Written by Angola 3 News
Tuesday, 01 June 2010
Jordan Flaherty is a journalist, an editor of Left Turn Magazine, and
a staffer with the Louisiana Justice Institute. He was the first
writer to bring the story of the Jena Six to a national audience and
audiences around the world have seen the television reports he's
produced for Al-Jazeera, TeleSur, GritTV, and Democracy Now.
Flaherty's most recent articles have tackled a variety of important
stories. His article, Jena Sheriff Seeks Revenge for Civil Rights
Protests, follows up on the Jena Six story and exposes a wave of
post-Jena 6 arrests directed at activists and the Black community in
general. New Complaints of Police Violence in New Orleans, reports
that "New Orleans' Black and transgender community members and
advocates complain of rampant and systemic harassment and
discrimination from the city's police force, including sexual
violence and arrest without cause," and then the article provides a
voice to the activists who are fighting back. Did a White Sheriff and
District Attorney Orchestrate a Race-Based Coup in a Northern
Louisiana Town? focuses on a town called Waterproof, where "the
African American mayor and police chief assert that they have been
forced from office and arrested as part of an illegal coup carried
out by an alliance of white politicians and their followers."
This summer, Haymarket Books will release his new book, FLOODLINES:
Stories of Community and Resistance from Katrina to the Jena Six, and
this fall he will be touring with the Community and Resistance Tour.
Contact him at firstname.lastname@example.orgThis email address is being
more information on the book and tour, please see floodlines.org.
Angola 3 News: Can you please tell us about your upcoming book?
Jordan Flaherty: Floodlines is a firsthand account of community,
culture, and resistance in New Orleans in the years before and after
Katrina. The book weaves the interconnected stories of prisoners at
Angola, Mardi Gras Indians, Arab and Latino immigrants, public
housing residents, gay rappers, spoken word poets, victims of police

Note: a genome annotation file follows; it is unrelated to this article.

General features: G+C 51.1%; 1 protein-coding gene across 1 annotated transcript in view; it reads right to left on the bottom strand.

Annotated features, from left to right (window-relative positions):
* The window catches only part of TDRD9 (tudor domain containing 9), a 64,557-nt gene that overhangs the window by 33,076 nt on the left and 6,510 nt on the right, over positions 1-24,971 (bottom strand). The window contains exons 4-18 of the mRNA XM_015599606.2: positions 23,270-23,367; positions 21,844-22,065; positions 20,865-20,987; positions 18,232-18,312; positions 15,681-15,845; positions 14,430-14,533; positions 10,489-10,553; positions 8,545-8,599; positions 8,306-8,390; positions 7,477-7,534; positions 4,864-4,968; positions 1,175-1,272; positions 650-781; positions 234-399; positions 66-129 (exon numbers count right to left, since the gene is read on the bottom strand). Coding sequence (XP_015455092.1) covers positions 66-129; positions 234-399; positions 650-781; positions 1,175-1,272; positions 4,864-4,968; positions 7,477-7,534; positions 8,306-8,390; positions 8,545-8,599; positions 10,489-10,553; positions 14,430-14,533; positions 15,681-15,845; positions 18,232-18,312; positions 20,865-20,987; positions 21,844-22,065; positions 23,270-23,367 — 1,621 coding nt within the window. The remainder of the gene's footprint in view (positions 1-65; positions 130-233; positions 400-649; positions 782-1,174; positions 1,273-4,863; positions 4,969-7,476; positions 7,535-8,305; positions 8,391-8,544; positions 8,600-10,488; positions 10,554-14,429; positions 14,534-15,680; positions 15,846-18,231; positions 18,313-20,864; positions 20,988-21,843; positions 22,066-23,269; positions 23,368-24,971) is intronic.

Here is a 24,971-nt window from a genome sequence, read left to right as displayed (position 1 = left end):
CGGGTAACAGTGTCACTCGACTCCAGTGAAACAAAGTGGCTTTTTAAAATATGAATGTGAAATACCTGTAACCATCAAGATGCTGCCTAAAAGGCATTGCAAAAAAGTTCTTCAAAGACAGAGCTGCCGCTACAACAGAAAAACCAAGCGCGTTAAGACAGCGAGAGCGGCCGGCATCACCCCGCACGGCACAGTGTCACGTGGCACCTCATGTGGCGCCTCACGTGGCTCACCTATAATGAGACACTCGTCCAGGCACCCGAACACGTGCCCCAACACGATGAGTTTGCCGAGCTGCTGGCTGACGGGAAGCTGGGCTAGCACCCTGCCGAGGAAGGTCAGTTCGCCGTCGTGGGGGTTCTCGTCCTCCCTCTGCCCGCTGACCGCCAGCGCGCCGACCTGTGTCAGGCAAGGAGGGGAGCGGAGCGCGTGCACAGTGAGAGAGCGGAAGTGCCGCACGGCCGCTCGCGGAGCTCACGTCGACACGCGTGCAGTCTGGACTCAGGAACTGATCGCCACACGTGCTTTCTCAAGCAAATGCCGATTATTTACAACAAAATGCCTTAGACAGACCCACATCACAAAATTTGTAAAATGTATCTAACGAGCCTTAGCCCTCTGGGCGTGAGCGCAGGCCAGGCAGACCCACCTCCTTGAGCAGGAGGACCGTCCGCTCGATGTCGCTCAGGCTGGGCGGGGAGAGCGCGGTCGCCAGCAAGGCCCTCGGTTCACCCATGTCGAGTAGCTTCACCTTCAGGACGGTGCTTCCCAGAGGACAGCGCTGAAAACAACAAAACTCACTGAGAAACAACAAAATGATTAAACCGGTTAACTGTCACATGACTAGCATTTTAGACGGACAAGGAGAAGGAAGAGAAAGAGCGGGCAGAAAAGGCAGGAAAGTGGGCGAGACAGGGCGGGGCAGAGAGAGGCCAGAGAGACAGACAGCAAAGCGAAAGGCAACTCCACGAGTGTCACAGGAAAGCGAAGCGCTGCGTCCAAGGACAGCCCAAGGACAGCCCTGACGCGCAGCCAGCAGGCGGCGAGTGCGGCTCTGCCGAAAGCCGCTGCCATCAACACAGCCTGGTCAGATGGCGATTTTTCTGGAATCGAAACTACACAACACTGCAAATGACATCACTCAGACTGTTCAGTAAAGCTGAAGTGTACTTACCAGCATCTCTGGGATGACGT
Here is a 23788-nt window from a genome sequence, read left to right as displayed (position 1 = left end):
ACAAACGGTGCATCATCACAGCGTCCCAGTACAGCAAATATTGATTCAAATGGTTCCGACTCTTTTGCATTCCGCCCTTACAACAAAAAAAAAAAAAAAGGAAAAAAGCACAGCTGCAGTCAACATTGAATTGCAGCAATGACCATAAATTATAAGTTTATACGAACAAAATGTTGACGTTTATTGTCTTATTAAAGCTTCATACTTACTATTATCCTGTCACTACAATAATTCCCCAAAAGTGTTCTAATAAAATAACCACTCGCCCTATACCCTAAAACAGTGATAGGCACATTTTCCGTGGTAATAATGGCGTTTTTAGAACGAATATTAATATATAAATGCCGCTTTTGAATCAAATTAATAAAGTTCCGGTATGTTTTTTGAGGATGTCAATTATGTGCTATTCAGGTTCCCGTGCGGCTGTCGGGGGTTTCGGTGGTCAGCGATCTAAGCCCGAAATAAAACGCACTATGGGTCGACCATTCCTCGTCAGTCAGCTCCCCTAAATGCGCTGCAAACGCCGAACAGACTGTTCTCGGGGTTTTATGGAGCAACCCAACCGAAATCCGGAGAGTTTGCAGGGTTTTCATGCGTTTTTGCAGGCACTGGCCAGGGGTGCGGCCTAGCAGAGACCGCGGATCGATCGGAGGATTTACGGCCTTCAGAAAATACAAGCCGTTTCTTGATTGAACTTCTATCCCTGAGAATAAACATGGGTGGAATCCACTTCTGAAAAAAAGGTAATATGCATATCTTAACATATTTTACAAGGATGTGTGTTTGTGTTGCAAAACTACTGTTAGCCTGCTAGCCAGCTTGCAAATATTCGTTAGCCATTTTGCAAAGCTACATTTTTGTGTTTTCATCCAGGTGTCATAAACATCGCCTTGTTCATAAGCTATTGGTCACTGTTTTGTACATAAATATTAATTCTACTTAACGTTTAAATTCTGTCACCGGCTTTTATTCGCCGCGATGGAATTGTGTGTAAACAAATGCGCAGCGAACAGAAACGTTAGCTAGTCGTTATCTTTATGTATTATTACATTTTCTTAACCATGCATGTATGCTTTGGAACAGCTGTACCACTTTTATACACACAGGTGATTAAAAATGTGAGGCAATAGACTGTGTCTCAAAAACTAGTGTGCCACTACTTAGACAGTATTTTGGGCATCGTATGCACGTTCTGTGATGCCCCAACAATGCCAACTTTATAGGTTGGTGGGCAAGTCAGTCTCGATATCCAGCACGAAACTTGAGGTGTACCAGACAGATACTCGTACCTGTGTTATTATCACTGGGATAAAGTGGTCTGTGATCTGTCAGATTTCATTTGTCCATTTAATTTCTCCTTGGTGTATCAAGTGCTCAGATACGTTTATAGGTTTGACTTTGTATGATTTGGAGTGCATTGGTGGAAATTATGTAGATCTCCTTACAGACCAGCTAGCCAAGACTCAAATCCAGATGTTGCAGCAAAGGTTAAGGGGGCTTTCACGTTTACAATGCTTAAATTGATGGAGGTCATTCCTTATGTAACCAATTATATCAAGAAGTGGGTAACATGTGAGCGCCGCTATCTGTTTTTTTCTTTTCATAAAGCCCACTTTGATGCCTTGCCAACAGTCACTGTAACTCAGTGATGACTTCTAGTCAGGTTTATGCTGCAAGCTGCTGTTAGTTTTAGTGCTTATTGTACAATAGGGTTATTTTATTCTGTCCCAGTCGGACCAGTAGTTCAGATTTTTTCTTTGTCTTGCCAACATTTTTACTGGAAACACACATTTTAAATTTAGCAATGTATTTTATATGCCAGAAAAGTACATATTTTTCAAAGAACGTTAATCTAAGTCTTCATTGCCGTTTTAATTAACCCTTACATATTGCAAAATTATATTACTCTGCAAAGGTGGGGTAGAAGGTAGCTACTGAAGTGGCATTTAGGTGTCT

brutality, out of town volunteers, and grassroots activists.
From post-Katrina evacuee camps to organizing with the family
members of the Jena Six, Floodlines is the real story behind the
headlines. The protagonists of this book are the people who have led
the fight to save New Orleans.
A3N: What will it show readers about New Orleans and LA that they
won't get from the corporate media?
JF: If this city is going to recover, the first step is getting out
the truth that New Orleans is not okay. Most of the country believes
either that New Orleans has been rebuilt, or that, if not, it's
because people here are lazy and/or corrupt and wasted the nation's
generous assistance. But New Orleans is still a city in crisis. The
oft-promised aid, whether from FEMA or various federal and private
agencies, has not arrived. We don't need charity, but we do need the
federal and corporate entities responsible for the devastation of New
Orleans to be held accountable for supporting its rebuilding. I want
the world to know that it's not too late to make a difference.
The other crucial element of this book is a tribute to grassroots
resistance and culture in New Orleans. People like Sunni Patterson,
Norris Henderson, Rosana Cruz, Sess 4-5, and the many other
organizers and culture workers who have cultivated this steadfast resistance.
A3N: What is one of your favorite stories from the book?
JF: A central story I focus on is the case of the Jena Six, and the
people's victory it represents. Our movements should be proud of what
happened in Jena. We should claim it as a success. Fifty thousand
people marched in Jena, in a mass movement led by the family members
of these six kids who were facing life in prison for a school fight.
These Jena families didn't have the corporate media behind them, they
didn't have money or mainstream civil rights organizations supporting
them. All of that came eventually. But for months, these families
were on their own, and they kept struggling and fighting for justice
against incredible odds.
The massive national support these courageous families brought